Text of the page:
|Died||13 March 1341|
|Noble family||House of Piast|
|Spouse(s)||Maria of Galicia|
m. 1309/10 - wid. 1341
|Issue||Bolesław (Yuri II)|
|Father||Bolesław II of Płock|
|Mother||Gaudemantė (Sophia) of Lithuania|
Trojden I (1284/86 – 13 March 1341) was a Polish prince, Duke of Czersk from 1310, ruler over Warsaw and Liw from 1313, and regent of Płock in the years 1336–1340. He was a member of the House of Piast.
In 1310, Trojden I received the district region of Czersk when his father was still alive. Following his father's death in 1313, he further received the districts of Warsaw and Liw in addition to his duchy, which made him ruler over all of eastern Masovia. This division didn't satisfy all members of his family and led to a brief war between the three brothers (Trojden, Siemowit II and Wenceslaus) in 1316. The exact details of this conflict are unknown except for a brief mention in an annually published manuscript called the Rocznik miechowski.
Initially, Trojden I maintained excellent relations with Polish king Ladislaus the Short (also known as the "Elbow-high"). Thanks to the king's intervention, Trojden I was able to marry Maria, the daughter of Yuri I, King of Halych-Volhynia, in around 1309/1310. Thanks to this union, Trojden's children could legitimately claim the Kingdom of Ruthenia. In 1323, when the Rurikid dynasty in Ruthenia became extinct after the death of Andrew of Galicia, Trojden I was able to place on the throne his oldest son Bolesław, who assumed the name Yuri II (in honour of his maternal grandfather).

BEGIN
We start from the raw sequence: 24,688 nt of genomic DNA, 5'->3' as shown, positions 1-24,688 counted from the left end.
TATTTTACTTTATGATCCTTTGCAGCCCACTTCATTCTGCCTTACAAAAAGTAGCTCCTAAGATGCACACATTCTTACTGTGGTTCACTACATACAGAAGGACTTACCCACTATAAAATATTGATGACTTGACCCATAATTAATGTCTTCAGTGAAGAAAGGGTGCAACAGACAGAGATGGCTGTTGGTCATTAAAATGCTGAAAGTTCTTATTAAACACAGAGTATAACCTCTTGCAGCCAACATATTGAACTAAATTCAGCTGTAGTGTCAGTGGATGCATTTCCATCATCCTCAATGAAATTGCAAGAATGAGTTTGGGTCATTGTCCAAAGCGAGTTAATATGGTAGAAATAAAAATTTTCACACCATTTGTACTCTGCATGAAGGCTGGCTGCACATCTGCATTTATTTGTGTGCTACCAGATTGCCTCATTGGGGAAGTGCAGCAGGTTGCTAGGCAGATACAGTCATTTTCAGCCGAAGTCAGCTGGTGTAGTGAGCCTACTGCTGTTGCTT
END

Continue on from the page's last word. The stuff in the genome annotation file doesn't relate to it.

In 1325, Trojden I and Siemowit I sent a letter to the Pope outlining the eastern border of their possession as reaching two miles from Grodno (Oppidi quod dictur Grodno, ... a terrarum nostrorum ad duas lencas posit).
The aggressive policy pursued by king Ladislaus (who wanted to reunite all the territories of Poland and Masovia) were a threat for Trojden I and his brothers, especially when Ladislaus attacked and plundered the city of Płock as a punishment for the alliance of the youngest Masovian Duke, Wenceslaus with the Teutonic Order. On 2 January 1326, Trojden I and his brothers concluded an agreement with the Teutonic Order at Brodnica, which led to a short conflict with Poland and its ally Lithuania.
In the following years, Trojden I together with his brothers tried to maneuver between the Kingdom of Poland and the Teutonic Order. For instance, in 1329 the Dukes of Masovia supported Poland militarily, while in 1334 they already appeared as allies of the Grand Master of the Teutonic Order.
In 1339, Trojden I was once again in league with the Kingdom of Poland, ruled at the time by Casimir III the Great. Evidence of this was his testimony during the Polish-Teutonic trial for the seizure of land from the Piast dynasty. For unknown reasons, Trojden didn't personally attend the trial, but sent Chancellor Gunther as his representative.
In 1340, his eldest son Bolesław (Yuri II) was poisoned by his Ruthenian subjects. Trojden I waived his right to succeed his son in exchange for a large sum of money paid to him by Casimir III.
Trojden I died on 13 March 1341 and is buried in the Dominican monastery in Warka, now destroyed. In 1859, his remains were transferred to the Church of Our Lady of Carmel in Warka, thanks to the initiative of Piotr Wysocki, as manifestation of growing Polish nationalism.
Marriage and issue
- Bolesław (Yuri II) (1310 – 21 March 1340), became King of Ruthenia.
- Euphemia (1312 – ca. 11 January 1374), married Casimir I, Duke of Cieszyn.
- Siemowit III (1316/25 – 16 June 1381), Duke of Masovia.
- Casimir I (1329/31 – 26 November/5 December 1355).
- Jasiński, Kazimierz (1998). Rodowód Piastów mazowieckich. Poznań - Wrocław: Wydawnictwo Historyczne. p. 31. ISBN 83-913563-0-2.
- Codex diplomaticus Prussicus, ed. J. Voigt, vol. 3, Konigsberg 1848, nr 134, p. 182.
- Jasiński, Kazimierz (1998). Rodowód Piastów mazowieckich. Poznań - Wrocław: Wydawnictwo Historyczne. p. 32. ISBN 83-913563-0-2.
- Trojden I czerski in poczet.vom [retrieved 23 February 2015].